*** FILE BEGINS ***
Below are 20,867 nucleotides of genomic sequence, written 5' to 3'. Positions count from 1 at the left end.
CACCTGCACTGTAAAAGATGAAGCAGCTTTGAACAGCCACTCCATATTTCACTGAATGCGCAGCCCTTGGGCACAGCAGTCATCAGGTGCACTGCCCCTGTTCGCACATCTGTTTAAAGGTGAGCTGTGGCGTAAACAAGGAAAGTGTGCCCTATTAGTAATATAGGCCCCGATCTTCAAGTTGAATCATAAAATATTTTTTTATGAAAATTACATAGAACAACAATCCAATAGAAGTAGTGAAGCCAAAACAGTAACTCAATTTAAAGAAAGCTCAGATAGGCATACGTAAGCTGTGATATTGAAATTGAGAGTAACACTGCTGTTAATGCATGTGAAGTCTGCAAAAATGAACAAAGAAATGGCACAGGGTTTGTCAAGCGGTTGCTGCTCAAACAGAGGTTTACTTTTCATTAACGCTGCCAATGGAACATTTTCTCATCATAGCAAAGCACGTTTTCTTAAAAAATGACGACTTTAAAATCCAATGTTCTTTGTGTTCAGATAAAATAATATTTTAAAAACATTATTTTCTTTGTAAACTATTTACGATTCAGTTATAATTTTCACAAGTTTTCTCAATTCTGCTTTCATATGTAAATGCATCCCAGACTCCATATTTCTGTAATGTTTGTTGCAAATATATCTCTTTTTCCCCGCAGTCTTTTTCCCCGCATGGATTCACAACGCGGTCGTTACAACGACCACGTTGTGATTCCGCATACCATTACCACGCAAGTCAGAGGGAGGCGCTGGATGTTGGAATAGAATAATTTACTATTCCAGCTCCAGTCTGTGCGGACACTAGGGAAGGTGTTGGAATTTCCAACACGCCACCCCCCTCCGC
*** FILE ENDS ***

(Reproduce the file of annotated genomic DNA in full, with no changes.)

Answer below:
Below are 20,867 nucleotides of genomic sequence, written 5' to 3'. Positions count from 1 at the left end.
CACCTGCACTGTAAAAGATGAAGCAGCTTTGAACAGCCACTCCATATTTCACTGAATGCGCAGCCCTTGGGCACAGCAGTCATCAGGTGCACTGCCCCTGTTCGCACATCTGTTTAAAGGTGAGCTGTGGCGTAAACAAGGAAAGTGTGCCCTATTAGTAATATAGGCCCCGATCTTCAAGTTGAATCATAAAATATTTTTTTATGAAAATTACATAGAACAACAATCCAATAGAAGTAGTGAAGCCAAAACAGTAACTCAATTTAAAGAAAGCTCAGATAGGCATACGTAAGCTGTGATATTGAAATTGAGAGTAACACTGCTGTTAATGCATGTGAAGTCTGCAAAAATGAACAAAGAAATGGCACAGGGTTTGTCAAGCGGTTGCTGCTCAAACAGAGGTTTACTTTTCATTAACGCTGCCAATGGAACATTTTCTCATCATAGCAAAGCACGTTTTCTTAAAAAATGACGACTTTAAAATCCAATGTTCTTTGTGTTCAGATAAAATAATATTTTAAAAACATTATTTTCTTTGTAAACTATTTACGATTCAGTTATAATTTTCACAAGTTTTCTCAATTCTGCTTTCATATGTAAATGCATCCCAGACTCCATATTTCTGTAATGTTTGTTGCAAATATATCTCTTTTTCCCCGCAGTCTTTTTCCCCGCATGGATTCACAACGCGGTCGTTACAACGACCACGTTGTGATTCCGCATACCATTACCACGCAAGTCAGAGGGAGGCGCTGGATGTTGGAATAGAATAATTTACTATTCCAGCTCCAGTCTGTGCGGACACTAGGGAAGGTGTTGGAATTTCCAACACGCCACCCCCCTCCGC